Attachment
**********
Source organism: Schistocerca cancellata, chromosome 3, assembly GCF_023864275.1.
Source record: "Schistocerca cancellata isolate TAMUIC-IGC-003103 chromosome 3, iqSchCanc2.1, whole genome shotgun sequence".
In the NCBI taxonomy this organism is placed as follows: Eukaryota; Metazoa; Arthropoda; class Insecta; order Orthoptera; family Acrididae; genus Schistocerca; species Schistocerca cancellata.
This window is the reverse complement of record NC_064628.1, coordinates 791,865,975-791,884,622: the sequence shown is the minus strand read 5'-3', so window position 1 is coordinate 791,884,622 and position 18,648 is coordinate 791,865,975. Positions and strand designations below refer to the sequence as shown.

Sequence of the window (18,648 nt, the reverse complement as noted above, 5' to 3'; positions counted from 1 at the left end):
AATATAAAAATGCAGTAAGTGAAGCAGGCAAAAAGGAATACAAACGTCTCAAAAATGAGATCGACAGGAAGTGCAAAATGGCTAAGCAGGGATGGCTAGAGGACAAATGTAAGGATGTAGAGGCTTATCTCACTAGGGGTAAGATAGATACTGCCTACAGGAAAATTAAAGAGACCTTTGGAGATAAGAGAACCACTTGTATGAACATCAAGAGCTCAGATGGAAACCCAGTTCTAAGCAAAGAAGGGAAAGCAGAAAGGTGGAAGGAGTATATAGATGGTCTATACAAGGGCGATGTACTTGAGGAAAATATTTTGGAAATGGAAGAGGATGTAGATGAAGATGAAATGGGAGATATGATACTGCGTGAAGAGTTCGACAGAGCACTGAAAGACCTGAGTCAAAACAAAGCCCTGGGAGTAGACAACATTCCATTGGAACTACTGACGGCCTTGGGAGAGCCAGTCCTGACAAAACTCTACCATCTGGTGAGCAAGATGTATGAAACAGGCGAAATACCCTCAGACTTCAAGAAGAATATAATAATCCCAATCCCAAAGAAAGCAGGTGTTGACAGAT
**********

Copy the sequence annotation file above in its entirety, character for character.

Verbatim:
Source organism: Schistocerca cancellata, chromosome 3, assembly GCF_023864275.1.
Source record: "Schistocerca cancellata isolate TAMUIC-IGC-003103 chromosome 3, iqSchCanc2.1, whole genome shotgun sequence".
In the NCBI taxonomy this organism is placed as follows: Eukaryota; Metazoa; Arthropoda; class Insecta; order Orthoptera; family Acrididae; genus Schistocerca; species Schistocerca cancellata.
This window is the reverse complement of record NC_064628.1, coordinates 791,865,975-791,884,622: the sequence shown is the minus strand read 5'-3', so window position 1 is coordinate 791,884,622 and position 18,648 is coordinate 791,865,975. Positions and strand designations below refer to the sequence as shown.

Sequence of the window (18,648 nt, the reverse complement as noted above, 5' to 3'; positions counted from 1 at the left end):
AATATAAAAATGCAGTAAGTGAAGCAGGCAAAAAGGAATACAAACGTCTCAAAAATGAGATCGACAGGAAGTGCAAAATGGCTAAGCAGGGATGGCTAGAGGACAAATGTAAGGATGTAGAGGCTTATCTCACTAGGGGTAAGATAGATACTGCCTACAGGAAAATTAAAGAGACCTTTGGAGATAAGAGAACCACTTGTATGAACATCAAGAGCTCAGATGGAAACCCAGTTCTAAGCAAAGAAGGGAAAGCAGAAAGGTGGAAGGAGTATATAGATGGTCTATACAAGGGCGATGTACTTGAGGAAAATATTTTGGAAATGGAAGAGGATGTAGATGAAGATGAAATGGGAGATATGATACTGCGTGAAGAGTTCGACAGAGCACTGAAAGACCTGAGTCAAAACAAAGCCCTGGGAGTAGACAACATTCCATTGGAACTACTGACGGCCTTGGGAGAGCCAGTCCTGACAAAACTCTACCATCTGGTGAGCAAGATGTATGAAACAGGCGAAATACCCTCAGACTTCAAGAAGAATATAATAATCCCAATCCCAAAGAAAGCAGGTGTTGACAGAT